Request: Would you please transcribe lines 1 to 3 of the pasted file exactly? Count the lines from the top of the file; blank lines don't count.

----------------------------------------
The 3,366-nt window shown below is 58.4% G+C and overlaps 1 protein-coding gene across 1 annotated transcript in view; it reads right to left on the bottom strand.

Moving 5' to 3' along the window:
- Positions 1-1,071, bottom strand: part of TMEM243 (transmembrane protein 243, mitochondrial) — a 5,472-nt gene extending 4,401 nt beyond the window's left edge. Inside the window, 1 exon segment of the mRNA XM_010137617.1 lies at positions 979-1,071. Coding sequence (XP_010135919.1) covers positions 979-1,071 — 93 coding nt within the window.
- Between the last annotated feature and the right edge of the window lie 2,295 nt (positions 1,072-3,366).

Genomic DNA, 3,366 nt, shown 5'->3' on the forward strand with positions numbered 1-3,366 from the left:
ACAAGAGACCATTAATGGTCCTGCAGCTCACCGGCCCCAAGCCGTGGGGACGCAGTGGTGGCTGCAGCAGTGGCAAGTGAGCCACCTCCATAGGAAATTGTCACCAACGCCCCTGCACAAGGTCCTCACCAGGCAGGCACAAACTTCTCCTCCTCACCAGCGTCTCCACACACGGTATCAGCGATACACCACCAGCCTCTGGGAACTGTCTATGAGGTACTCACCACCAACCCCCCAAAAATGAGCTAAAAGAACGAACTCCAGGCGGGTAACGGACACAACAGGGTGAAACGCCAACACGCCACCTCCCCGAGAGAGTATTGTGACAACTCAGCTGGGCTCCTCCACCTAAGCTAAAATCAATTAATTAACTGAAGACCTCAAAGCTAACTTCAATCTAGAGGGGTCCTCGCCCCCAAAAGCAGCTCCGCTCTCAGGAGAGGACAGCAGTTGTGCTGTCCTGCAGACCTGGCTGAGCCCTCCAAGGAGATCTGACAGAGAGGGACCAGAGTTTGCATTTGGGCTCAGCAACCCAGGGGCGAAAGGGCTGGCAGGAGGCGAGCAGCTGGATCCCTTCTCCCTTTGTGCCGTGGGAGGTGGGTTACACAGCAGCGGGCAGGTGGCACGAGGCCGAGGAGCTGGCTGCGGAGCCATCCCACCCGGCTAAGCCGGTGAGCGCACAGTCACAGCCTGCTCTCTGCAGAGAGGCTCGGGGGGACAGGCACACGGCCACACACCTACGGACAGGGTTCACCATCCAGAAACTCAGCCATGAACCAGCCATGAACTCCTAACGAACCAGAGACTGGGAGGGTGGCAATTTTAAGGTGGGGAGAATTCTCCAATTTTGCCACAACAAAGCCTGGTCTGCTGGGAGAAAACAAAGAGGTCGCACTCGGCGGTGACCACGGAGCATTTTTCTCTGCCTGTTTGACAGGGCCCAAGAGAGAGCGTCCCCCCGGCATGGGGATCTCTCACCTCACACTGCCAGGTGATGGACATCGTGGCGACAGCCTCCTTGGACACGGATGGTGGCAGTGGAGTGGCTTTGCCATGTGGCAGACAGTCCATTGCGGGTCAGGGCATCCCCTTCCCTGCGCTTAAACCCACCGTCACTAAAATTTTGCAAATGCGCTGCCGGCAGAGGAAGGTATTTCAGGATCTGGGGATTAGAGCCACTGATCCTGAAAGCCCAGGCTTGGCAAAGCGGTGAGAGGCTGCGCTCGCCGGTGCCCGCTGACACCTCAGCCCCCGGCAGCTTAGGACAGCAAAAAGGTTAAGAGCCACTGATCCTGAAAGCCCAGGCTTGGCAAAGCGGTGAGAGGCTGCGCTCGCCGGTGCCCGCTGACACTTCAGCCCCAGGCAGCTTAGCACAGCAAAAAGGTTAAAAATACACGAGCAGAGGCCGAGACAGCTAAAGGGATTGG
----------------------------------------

The 3,366-nt window shown below is 58.4% G+C and overlaps 1 protein-coding gene across 1 annotated transcript in view; it reads right to left on the bottom strand.

Moving 5' to 3' along the window:
- Positions 1-1,071, bottom strand: part of TMEM243 (transmembrane protein 243, mitochondrial) — a 5,472-nt gene extending 4,401 nt beyond the window's left edge. Inside the window, 1 exon segment of the mRNA XM_010137617.1 lies at positions 979-1,071. Coding sequence (XP_010135919.1) covers positions 979-1,071 — 93 coding nt within the window.